Pay-as-you-go challenges the subscription model

By Tuomo Parjanen
CEO of PayiQ

The subscription model has been all the rage lately. All you can watch, all you can listen, all you can read, all you can travel… for a monthly price! It is convenient, but once the monthly deal is done, there are not that many incentives to either increase or decrease usage, nor is there a chance for the customer to save money.

In smart mobility we are seeing a trend that is challenging this and that may be a game changer. It is pay-as-you-go, but with a twist in the end.

In the old days, when you bought a ticket on a bus it was pay-as-you-go. Today a taxi ride or a spin on an electric scooter is pay-as-you-go. Now, what if these were not independent transactions but events in your account, and at the end of the month you’d get a consolidated invoice for all your travels and you’d pay the lowest possible price for your usage? Let’s say you have traveled three times in a day. Instead of charging for three individual rides, the system would charge you the price of a day pass if it is less than three individual rides. Or let’s say you take 20 rides in a month and a monthly ticket would have been a more economical solution than single tickets. Then you are charged a monthly fee.

It may sound a bit counterintuitive at first. Why would anyone give somebody a discount afterwards? Isn’t the idea of discounts to get the deal done – and then maybe charge more later, as happens with mobile phone packages? Well, it starts making sense, if the provider is a city and it wants to incentivize its inhabitants to use more public transportation.

Today big cities are not interested in generic white-label solutions for their smart ticketing. What they want is a customized solution that has a branded look and allows them to own the data and use it to improve their services. In many cases, a city subsidizes its public transportation service because it is in its interest to have as many people use it as possible. Throwing in a new carrot and being able to give the users the possibility to save more when they travel more is an attractive idea. Technologically, using a modern Ticketing-as-a-Service platform, this is relatively easy.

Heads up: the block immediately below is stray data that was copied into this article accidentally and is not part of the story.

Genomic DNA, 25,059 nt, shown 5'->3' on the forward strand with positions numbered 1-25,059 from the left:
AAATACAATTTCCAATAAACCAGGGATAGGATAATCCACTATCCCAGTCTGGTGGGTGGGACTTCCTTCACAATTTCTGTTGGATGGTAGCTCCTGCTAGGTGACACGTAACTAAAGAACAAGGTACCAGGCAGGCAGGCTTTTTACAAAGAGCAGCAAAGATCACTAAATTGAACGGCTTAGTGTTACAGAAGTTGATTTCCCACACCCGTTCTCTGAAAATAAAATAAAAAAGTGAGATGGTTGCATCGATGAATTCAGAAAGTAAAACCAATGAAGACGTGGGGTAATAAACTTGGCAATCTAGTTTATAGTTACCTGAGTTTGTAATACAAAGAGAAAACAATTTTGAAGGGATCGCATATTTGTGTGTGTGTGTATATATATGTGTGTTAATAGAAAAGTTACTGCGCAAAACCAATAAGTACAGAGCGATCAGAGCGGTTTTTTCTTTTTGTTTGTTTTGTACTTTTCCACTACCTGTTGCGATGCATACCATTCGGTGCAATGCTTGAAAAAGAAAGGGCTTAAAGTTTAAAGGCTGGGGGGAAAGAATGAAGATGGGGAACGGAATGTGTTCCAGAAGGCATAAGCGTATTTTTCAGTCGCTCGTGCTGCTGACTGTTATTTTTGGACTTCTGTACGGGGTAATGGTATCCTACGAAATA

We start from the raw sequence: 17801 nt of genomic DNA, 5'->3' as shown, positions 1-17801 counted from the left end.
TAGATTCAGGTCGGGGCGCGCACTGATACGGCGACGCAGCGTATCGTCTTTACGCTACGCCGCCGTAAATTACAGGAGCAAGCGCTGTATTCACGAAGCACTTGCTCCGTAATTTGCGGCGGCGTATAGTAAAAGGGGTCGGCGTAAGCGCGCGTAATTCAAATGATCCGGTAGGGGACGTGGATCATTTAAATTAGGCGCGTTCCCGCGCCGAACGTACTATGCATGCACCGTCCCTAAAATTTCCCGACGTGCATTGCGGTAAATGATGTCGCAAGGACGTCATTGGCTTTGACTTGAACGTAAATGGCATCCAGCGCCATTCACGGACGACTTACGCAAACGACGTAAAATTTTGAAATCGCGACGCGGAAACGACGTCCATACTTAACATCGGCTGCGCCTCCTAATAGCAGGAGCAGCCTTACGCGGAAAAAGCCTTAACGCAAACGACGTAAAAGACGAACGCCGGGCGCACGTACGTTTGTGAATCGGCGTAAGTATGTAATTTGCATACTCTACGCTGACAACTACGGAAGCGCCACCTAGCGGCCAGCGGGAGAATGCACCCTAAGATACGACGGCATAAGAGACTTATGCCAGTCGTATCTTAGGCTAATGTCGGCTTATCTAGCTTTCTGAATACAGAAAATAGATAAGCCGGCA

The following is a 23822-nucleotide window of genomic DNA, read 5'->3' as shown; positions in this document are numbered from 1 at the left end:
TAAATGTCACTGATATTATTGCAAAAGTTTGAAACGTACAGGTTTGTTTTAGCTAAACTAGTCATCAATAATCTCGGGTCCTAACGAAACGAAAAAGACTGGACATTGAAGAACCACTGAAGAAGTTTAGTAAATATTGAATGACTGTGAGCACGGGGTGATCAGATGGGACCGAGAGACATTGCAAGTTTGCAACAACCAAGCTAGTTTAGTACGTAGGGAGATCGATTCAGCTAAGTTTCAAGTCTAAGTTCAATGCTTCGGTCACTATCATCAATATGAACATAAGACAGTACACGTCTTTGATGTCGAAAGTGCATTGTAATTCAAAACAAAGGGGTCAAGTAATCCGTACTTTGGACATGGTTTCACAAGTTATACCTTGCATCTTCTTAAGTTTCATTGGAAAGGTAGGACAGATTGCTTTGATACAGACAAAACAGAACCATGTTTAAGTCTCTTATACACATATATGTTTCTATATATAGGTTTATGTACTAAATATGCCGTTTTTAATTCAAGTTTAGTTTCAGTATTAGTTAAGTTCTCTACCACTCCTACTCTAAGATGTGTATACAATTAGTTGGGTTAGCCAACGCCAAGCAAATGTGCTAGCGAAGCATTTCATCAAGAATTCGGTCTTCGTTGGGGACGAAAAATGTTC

Smart pay-as-you-go solutions also offer cities other opportunities to incentivize the usage of public transportation. The most important may be the introduction of dynamic pricing to the city’s mass transit. Raising the prices a bit during the rush hour and lowering them during quiet times spreads the usage somewhat and helps to optimize the capacity. Another huge opportunity for new pay-as-you-go solutions comes in the shape of company packages. Company cars and garages and all that comes with them are a huge cost. What if a company could offer its employees a public transport deal instead; one that would become cheaper per ride the more the employees used it? Rallying all employees around public transportation would mean significant savings to the company and a much-appreciated relief to the congestion of the city.

Giving people incentives to use public transportation more and to use it smarter is important but not the whole story. Packaging all those single tickets into one consolidated end-of-the-month payment makes a lot of economic sense, too. Margins in transportation ticket sales are very thin to begin with, and if you have to pay a ticketing service provider, a payment service provider and a credit card company something every time a ticket is sold, it makes the equation very difficult for everyone. But if you package all these individual actions into one financial transaction at the end of the month, the cost stays within reason.

The benefits do not stop here. From the point of view of fraud prevention, which is always at the core of any ticketing solution, this model is quite fool-proof. Should someone misuse the system, they’d simply be cut off from using it when found out. If you are not playing by the rules, you don’t have access to saving money.

Many, I’d almost say most, of our discussions with cities, planners and transport authorities are conducted around pay-as-you-go these days. Interestingly, this is also true in the US. Of course, American cities have the same problems of congestion, emissions, and a need for better service. But at times they are reluctant to approach things as top-down as the European cities do.  Pay-as-you-go may feel more market-oriented than some of the more all-encompassing approaches. Whether that is the reason or not is not important. The point is, when the Americans get interested, it enforces any trend. Pay-as-you-go is the one to watch right now.

 

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